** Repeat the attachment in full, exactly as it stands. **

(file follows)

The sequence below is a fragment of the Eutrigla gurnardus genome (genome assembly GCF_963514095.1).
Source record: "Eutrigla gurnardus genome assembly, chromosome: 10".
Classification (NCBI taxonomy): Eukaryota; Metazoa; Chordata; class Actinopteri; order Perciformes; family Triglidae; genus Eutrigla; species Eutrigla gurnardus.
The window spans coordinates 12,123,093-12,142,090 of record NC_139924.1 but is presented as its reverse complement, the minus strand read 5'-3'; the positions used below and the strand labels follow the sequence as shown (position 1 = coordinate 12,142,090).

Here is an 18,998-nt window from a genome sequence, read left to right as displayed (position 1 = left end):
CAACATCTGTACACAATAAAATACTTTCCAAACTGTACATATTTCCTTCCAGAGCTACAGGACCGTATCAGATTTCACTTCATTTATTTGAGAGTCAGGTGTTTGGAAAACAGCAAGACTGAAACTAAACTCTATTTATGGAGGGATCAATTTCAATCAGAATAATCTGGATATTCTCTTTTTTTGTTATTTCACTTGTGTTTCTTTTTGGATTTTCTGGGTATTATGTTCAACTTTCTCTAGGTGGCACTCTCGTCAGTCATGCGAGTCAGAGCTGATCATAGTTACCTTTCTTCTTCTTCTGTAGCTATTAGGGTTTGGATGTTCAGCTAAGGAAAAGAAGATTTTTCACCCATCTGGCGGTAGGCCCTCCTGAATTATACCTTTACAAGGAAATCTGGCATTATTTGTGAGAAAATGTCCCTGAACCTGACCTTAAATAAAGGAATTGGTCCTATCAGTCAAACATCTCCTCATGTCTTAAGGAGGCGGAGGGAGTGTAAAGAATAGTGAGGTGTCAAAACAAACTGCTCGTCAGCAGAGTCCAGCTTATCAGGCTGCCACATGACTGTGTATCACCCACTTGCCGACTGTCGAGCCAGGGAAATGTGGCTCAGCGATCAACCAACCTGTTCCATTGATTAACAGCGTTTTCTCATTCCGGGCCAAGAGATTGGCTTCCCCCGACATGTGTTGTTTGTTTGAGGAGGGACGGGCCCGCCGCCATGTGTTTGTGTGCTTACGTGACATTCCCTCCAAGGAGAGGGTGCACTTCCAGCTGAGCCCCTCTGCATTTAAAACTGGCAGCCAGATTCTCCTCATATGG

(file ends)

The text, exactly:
The sequence below is a fragment of the Eutrigla gurnardus genome (genome assembly GCF_963514095.1).
Source record: "Eutrigla gurnardus genome assembly, chromosome: 10".
Classification (NCBI taxonomy): Eukaryota; Metazoa; Chordata; class Actinopteri; order Perciformes; family Triglidae; genus Eutrigla; species Eutrigla gurnardus.
The window spans coordinates 12,123,093-12,142,090 of record NC_139924.1 but is presented as its reverse complement, the minus strand read 5'-3'; the positions used below and the strand labels follow the sequence as shown (position 1 = coordinate 12,142,090).

Here is an 18,998-nt window from a genome sequence, read left to right as displayed (position 1 = left end):
CAACATCTGTACACAATAAAATACTTTCCAAACTGTACATATTTCCTTCCAGAGCTACAGGACCGTATCAGATTTCACTTCATTTATTTGAGAGTCAGGTGTTTGGAAAACAGCAAGACTGAAACTAAACTCTATTTATGGAGGGATCAATTTCAATCAGAATAATCTGGATATTCTCTTTTTTTGTTATTTCACTTGTGTTTCTTTTTGGATTTTCTGGGTATTATGTTCAACTTTCTCTAGGTGGCACTCTCGTCAGTCATGCGAGTCAGAGCTGATCATAGTTACCTTTCTTCTTCTTCTGTAGCTATTAGGGTTTGGATGTTCAGCTAAGGAAAAGAAGATTTTTCACCCATCTGGCGGTAGGCCCTCCTGAATTATACCTTTACAAGGAAATCTGGCATTATTTGTGAGAAAATGTCCCTGAACCTGACCTTAAATAAAGGAATTGGTCCTATCAGTCAAACATCTCCTCATGTCTTAAGGAGGCGGAGGGAGTGTAAAGAATAGTGAGGTGTCAAAACAAACTGCTCGTCAGCAGAGTCCAGCTTATCAGGCTGCCACATGACTGTGTATCACCCACTTGCCGACTGTCGAGCCAGGGAAATGTGGCTCAGCGATCAACCAACCTGTTCCATTGATTAACAGCGTTTTCTCATTCCGGGCCAAGAGATTGGCTTCCCCCGACATGTGTTGTTTGTTTGAGGAGGGACGGGCCCGCCGCCATGTGTTTGTGTGCTTACGTGACATTCCCTCCAAGGAGAGGGTGCACTTCCAGCTGAGCCCCTCTGCATTTAAAACTGGCAGCCAGATTCTCCTCATATGG